- Better studio light control: Has a PC Sync socket to connect to professional strobe lights.
- More heavily discounted: Has been available for much longer (launched in August 2008).
Arguments in favor of the Canon EOS M10:
- More detail: Has more megapixels (17.9 vs 15.1MP), which boosts linear resolution by 9%.
- Better jpgs: Has a more modern image processing engine (DIGIC 6 vs DIGIC 4).
- Broader imaging potential: Can capture not only stills but also 1080/30p video.
- Better live-view autofocus: Features on-sensor phase-detection for more confident autofocus.
- More detailed LCD: Has a higher resolution rear screen (1040k vs 920k dots).
- More flexible LCD: Has a tilting screen for odd-angle shots in landscape orientation.
- Fewer buttons to press: Has a touchscreen to facilitate handling and shooting adjustments.
- More selfie-friendly: Has an articulated screen that can be turned to be front-facing.
- More compact: Is smaller (108x67mm vs 146x108mm) and will fit more readily into a bag.
- Less heavy: Has a lower weight (by 521g or 63 percent) and is thus easier to take along.
- More legacy lens friendly: Can use many non-native lenses via adapters.
- Easier file upload: Has wifi built in for automatic backup or image transfer to the web.
- Easier device pairing: Supports NFC for fast wireless image transfer over short distances.
- More affordable: Was introduced into a lower priced category (62 percent cheaper at launch).
- More modern: Reflects 7 years and 1 month of technical progress since the 50D launch.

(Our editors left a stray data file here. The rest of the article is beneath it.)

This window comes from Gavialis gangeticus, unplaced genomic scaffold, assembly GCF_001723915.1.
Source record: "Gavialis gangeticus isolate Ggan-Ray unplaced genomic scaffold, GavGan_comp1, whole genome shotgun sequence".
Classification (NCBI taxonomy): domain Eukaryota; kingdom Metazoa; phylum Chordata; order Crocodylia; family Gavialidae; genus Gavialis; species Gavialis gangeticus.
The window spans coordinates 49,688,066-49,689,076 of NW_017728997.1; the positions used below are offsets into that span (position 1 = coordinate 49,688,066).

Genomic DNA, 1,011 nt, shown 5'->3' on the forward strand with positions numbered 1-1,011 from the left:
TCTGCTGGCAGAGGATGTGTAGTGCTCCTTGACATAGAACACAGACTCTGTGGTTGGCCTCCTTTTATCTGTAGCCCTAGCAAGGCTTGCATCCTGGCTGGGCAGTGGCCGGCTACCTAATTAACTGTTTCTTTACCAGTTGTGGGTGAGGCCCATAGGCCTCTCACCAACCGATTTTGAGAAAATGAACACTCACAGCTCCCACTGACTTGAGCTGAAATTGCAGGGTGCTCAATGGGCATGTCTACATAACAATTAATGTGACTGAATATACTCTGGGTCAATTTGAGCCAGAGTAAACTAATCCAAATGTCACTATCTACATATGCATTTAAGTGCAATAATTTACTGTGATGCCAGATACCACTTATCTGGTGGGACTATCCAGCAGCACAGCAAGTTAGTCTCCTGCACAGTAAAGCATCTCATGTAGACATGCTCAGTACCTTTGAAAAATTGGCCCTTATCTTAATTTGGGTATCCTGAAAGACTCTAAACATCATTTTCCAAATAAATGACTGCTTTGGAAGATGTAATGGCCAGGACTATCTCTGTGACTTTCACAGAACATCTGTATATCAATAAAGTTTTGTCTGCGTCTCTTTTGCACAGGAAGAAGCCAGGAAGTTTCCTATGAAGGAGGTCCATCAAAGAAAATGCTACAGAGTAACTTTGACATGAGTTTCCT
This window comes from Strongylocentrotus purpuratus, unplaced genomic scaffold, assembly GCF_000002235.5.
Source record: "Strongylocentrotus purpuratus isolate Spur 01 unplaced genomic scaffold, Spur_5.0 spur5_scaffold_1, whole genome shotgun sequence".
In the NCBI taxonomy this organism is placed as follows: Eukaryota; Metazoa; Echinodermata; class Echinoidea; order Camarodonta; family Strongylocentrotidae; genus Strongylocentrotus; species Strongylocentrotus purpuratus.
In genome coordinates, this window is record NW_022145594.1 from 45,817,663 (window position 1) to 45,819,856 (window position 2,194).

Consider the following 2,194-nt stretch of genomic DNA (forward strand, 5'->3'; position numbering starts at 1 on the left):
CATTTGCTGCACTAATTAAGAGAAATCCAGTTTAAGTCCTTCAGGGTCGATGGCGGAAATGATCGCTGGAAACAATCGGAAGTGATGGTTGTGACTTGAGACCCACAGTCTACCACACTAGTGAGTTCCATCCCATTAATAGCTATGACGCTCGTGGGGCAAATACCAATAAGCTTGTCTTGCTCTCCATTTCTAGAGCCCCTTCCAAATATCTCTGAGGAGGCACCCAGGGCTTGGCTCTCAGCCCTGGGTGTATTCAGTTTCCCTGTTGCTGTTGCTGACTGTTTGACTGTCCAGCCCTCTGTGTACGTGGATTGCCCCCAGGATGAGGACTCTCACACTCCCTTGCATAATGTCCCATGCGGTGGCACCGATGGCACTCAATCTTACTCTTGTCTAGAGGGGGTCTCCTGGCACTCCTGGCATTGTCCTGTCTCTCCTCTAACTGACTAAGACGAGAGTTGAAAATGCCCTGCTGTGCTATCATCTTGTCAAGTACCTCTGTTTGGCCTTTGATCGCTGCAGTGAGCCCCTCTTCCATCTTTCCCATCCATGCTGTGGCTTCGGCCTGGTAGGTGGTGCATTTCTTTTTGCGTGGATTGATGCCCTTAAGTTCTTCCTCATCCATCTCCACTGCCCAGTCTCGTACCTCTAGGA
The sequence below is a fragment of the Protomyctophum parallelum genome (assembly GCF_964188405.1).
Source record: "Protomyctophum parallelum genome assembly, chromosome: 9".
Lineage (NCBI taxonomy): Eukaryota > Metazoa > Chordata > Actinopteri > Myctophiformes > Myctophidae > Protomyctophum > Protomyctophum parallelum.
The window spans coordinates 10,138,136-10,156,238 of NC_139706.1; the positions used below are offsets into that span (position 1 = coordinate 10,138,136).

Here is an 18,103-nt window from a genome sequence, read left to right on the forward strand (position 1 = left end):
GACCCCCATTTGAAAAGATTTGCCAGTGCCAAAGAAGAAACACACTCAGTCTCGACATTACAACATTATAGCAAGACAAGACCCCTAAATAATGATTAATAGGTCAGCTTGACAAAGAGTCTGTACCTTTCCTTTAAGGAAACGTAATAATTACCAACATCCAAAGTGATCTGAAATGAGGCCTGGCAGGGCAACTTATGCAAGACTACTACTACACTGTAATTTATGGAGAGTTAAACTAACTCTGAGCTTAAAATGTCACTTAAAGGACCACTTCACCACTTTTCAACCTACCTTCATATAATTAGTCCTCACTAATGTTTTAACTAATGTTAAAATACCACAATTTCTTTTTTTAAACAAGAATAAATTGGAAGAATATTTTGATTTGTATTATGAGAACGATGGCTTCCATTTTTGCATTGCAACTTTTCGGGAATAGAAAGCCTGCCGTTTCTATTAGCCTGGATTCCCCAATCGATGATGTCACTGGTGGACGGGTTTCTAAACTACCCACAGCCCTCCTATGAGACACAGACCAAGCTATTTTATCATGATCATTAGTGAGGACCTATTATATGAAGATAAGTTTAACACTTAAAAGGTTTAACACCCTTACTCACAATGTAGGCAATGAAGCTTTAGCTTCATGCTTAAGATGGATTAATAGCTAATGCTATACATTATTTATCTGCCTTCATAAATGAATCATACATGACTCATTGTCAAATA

If the count of individual advantages (bullet points above) is taken as a guide, the M10 is the clear winner of the contest (15 : 9 points). However, the pertinence of the various camera strengths will differ across photographers, so that you might want to weigh individual camera traits according to their importance for your own imaging needs before making a camera decision. A professional sports photographer will view the differences between cameras in a way that diverges from the perspective of a street photog, and a person interested in family portraits has distinct needs from a landscape shooter. Hence, the decision which camera is best and worth buying is often a very personal one.
How about other alternatives? Do the specifications of the Canon 50D and the Canon M10 place the cameras among the top in their class? Find out in the latest Best DSLR Camera and Best Mirrorless Interchangeable Lens Camera listings whether the two cameras rank among the cream of the crop.